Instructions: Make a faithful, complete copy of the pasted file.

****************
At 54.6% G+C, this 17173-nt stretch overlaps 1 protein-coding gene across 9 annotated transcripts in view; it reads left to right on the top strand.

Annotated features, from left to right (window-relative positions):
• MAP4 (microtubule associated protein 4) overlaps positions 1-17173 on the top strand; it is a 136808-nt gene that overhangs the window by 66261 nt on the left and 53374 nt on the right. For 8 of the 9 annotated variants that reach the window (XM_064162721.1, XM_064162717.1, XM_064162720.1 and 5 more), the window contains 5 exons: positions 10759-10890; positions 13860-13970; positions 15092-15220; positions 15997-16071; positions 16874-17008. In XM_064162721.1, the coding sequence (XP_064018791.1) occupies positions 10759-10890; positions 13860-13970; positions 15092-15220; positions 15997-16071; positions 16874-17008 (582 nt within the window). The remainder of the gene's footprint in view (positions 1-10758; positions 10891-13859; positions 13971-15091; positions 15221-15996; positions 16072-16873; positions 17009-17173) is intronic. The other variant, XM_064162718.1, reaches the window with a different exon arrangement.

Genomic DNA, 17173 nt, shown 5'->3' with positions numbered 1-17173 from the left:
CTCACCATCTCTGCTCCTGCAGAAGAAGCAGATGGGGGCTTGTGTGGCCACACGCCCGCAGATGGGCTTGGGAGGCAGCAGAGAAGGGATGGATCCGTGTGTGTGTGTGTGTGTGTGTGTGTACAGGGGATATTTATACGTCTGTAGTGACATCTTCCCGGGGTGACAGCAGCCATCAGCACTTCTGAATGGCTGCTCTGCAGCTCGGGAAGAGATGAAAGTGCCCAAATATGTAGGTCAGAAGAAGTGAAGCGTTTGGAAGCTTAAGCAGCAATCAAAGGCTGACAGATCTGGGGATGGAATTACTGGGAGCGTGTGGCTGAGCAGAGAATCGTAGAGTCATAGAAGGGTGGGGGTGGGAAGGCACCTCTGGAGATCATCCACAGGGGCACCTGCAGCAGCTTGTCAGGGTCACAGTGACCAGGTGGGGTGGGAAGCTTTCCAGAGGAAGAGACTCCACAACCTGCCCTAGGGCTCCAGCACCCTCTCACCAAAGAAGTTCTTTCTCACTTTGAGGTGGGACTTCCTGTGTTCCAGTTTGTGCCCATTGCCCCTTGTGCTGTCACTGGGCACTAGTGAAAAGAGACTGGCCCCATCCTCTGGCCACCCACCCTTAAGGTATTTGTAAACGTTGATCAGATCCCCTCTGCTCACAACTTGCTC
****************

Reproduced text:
At 54.6% G+C, this 17173-nt stretch overlaps 1 protein-coding gene across 9 annotated transcripts in view; it reads left to right on the top strand.

Annotated features, from left to right (window-relative positions):
• MAP4 (microtubule associated protein 4) overlaps positions 1-17173 on the top strand; it is a 136808-nt gene that overhangs the window by 66261 nt on the left and 53374 nt on the right. For 8 of the 9 annotated variants that reach the window (XM_064162721.1, XM_064162717.1, XM_064162720.1 and 5 more), the window contains 5 exons: positions 10759-10890; positions 13860-13970; positions 15092-15220; positions 15997-16071; positions 16874-17008. In XM_064162721.1, the coding sequence (XP_064018791.1) occupies positions 10759-10890; positions 13860-13970; positions 15092-15220; positions 15997-16071; positions 16874-17008 (582 nt within the window). The remainder of the gene's footprint in view (positions 1-10758; positions 10891-13859; positions 13971-15091; positions 15221-15996; positions 16072-16873; positions 17009-17173) is intronic. The other variant, XM_064162718.1, reaches the window with a different exon arrangement.

Genomic DNA, 17173 nt, shown 5'->3' with positions numbered 1-17173 from the left:
CTCACCATCTCTGCTCCTGCAGAAGAAGCAGATGGGGGCTTGTGTGGCCACACGCCCGCAGATGGGCTTGGGAGGCAGCAGAGAAGGGATGGATCCGTGTGTGTGTGTGTGTGTGTGTGTGTACAGGGGATATTTATACGTCTGTAGTGACATCTTCCCGGGGTGACAGCAGCCATCAGCACTTCTGAATGGCTGCTCTGCAGCTCGGGAAGAGATGAAAGTGCCCAAATATGTAGGTCAGAAGAAGTGAAGCGTTTGGAAGCTTAAGCAGCAATCAAAGGCTGACAGATCTGGGGATGGAATTACTGGGAGCGTGTGGCTGAGCAGAGAATCGTAGAGTCATAGAAGGGTGGGGGTGGGAAGGCACCTCTGGAGATCATCCACAGGGGCACCTGCAGCAGCTTGTCAGGGTCACAGTGACCAGGTGGGGTGGGAAGCTTTCCAGAGGAAGAGACTCCACAACCTGCCCTAGGGCTCCAGCACCCTCTCACCAAAGAAGTTCTTTCTCACTTTGAGGTGGGACTTCCTGTGTTCCAGTTTGTGCCCATTGCCCCTTGTGCTGTCACTGGGCACTAGTGAAAAGAGACTGGCCCCATCCTCTGGCCACCCACCCTTAAGGTATTTGTAAACGTTGATCAGATCCCCTCTGCTCACAACTTGCTC